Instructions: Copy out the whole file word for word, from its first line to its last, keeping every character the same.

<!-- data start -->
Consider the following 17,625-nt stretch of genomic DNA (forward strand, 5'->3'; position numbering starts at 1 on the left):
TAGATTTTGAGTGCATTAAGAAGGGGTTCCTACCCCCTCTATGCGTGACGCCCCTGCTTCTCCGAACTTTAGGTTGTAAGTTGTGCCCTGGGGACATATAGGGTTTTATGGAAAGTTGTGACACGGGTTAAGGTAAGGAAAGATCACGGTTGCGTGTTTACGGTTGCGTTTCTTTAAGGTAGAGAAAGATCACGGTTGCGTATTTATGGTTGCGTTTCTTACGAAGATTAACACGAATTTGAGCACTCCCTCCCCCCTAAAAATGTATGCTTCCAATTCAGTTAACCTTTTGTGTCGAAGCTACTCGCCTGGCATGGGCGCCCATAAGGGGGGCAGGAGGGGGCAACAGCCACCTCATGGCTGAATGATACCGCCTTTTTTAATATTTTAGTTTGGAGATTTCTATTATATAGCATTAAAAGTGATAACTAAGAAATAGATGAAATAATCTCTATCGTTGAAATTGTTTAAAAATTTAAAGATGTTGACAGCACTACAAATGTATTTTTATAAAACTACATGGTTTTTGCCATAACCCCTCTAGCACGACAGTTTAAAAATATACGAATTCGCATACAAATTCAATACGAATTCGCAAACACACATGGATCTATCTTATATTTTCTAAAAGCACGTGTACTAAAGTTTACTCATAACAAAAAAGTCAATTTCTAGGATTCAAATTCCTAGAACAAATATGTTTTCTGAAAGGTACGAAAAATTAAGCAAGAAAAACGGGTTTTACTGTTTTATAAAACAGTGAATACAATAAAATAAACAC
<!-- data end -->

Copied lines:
Consider the following 17,625-nt stretch of genomic DNA (forward strand, 5'->3'; position numbering starts at 1 on the left):
TAGATTTTGAGTGCATTAAGAAGGGGTTCCTACCCCCTCTATGCGTGACGCCCCTGCTTCTCCGAACTTTAGGTTGTAAGTTGTGCCCTGGGGACATATAGGGTTTTATGGAAAGTTGTGACACGGGTTAAGGTAAGGAAAGATCACGGTTGCGTGTTTACGGTTGCGTTTCTTTAAGGTAGAGAAAGATCACGGTTGCGTATTTATGGTTGCGTTTCTTACGAAGATTAACACGAATTTGAGCACTCCCTCCCCCCTAAAAATGTATGCTTCCAATTCAGTTAACCTTTTGTGTCGAAGCTACTCGCCTGGCATGGGCGCCCATAAGGGGGGCAGGAGGGGGCAACAGCCACCTCATGGCTGAATGATACCGCCTTTTTTAATATTTTAGTTTGGAGATTTCTATTATATAGCATTAAAAGTGATAACTAAGAAATAGATGAAATAATCTCTATCGTTGAAATTGTTTAAAAATTTAAAGATGTTGACAGCACTACAAATGTATTTTTATAAAACTACATGGTTTTTGCCATAACCCCTCTAGCACGACAGTTTAAAAATATACGAATTCGCATACAAATTCAATACGAATTCGCAAACACACATGGATCTATCTTATATTTTCTAAAAGCACGTGTACTAAAGTTTACTCATAACAAAAAAGTCAATTTCTAGGATTCAAATTCCTAGAACAAATATGTTTTCTGAAAGGTACGAAAAATTAAGCAAGAAAAACGGGTTTTACTGTTTTATAAAACAGTGAATACAATAAAATAAACAC